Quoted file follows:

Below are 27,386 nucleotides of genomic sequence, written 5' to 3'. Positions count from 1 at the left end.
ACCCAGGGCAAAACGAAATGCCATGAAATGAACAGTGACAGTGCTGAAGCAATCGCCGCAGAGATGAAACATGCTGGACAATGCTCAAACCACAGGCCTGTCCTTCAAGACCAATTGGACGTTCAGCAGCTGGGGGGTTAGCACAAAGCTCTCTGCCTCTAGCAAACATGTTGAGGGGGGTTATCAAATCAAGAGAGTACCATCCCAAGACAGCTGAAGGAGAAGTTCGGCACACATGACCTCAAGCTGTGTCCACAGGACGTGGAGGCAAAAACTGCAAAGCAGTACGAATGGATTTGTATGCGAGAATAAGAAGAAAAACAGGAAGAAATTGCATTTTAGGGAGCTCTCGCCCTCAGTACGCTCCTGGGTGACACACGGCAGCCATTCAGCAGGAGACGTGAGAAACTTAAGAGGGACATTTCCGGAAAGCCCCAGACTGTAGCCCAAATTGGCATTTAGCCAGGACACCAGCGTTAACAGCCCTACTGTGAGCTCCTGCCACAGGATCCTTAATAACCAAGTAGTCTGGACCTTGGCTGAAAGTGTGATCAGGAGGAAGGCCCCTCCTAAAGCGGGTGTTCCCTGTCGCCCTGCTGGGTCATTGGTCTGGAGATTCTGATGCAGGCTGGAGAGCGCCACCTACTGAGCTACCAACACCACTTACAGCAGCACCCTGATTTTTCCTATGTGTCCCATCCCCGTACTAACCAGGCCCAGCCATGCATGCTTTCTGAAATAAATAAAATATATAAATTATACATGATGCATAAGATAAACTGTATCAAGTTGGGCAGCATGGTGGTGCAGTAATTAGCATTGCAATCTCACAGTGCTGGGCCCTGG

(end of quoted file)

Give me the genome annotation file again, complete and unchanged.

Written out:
Below are 27,386 nucleotides of genomic sequence, written 5' to 3'. Positions count from 1 at the left end.
ACCCAGGGCAAAACGAAATGCCATGAAATGAACAGTGACAGTGCTGAAGCAATCGCCGCAGAGATGAAACATGCTGGACAATGCTCAAACCACAGGCCTGTCCTTCAAGACCAATTGGACGTTCAGCAGCTGGGGGGTTAGCACAAAGCTCTCTGCCTCTAGCAAACATGTTGAGGGGGGTTATCAAATCAAGAGAGTACCATCCCAAGACAGCTGAAGGAGAAGTTCGGCACACATGACCTCAAGCTGTGTCCACAGGACGTGGAGGCAAAAACTGCAAAGCAGTACGAATGGATTTGTATGCGAGAATAAGAAGAAAAACAGGAAGAAATTGCATTTTAGGGAGCTCTCGCCCTCAGTACGCTCCTGGGTGACACACGGCAGCCATTCAGCAGGAGACGTGAGAAACTTAAGAGGGACATTTCCGGAAAGCCCCAGACTGTAGCCCAAATTGGCATTTAGCCAGGACACCAGCGTTAACAGCCCTACTGTGAGCTCCTGCCACAGGATCCTTAATAACCAAGTAGTCTGGACCTTGGCTGAAAGTGTGATCAGGAGGAAGGCCCCTCCTAAAGCGGGTGTTCCCTGTCGCCCTGCTGGGTCATTGGTCTGGAGATTCTGATGCAGGCTGGAGAGCGCCACCTACTGAGCTACCAACACCACTTACAGCAGCACCCTGATTTTTCCTATGTGTCCCATCCCCGTACTAACCAGGCCCAGCCATGCATGCTTTCTGAAATAAATAAAATATATAAATTATACATGATGCATAAGATAAACTGTATCAAGTTGGGCAGCATGGTGGTGCAGTAATTAGCATTGCAATCTCACAGTGCTGGGCCCTGG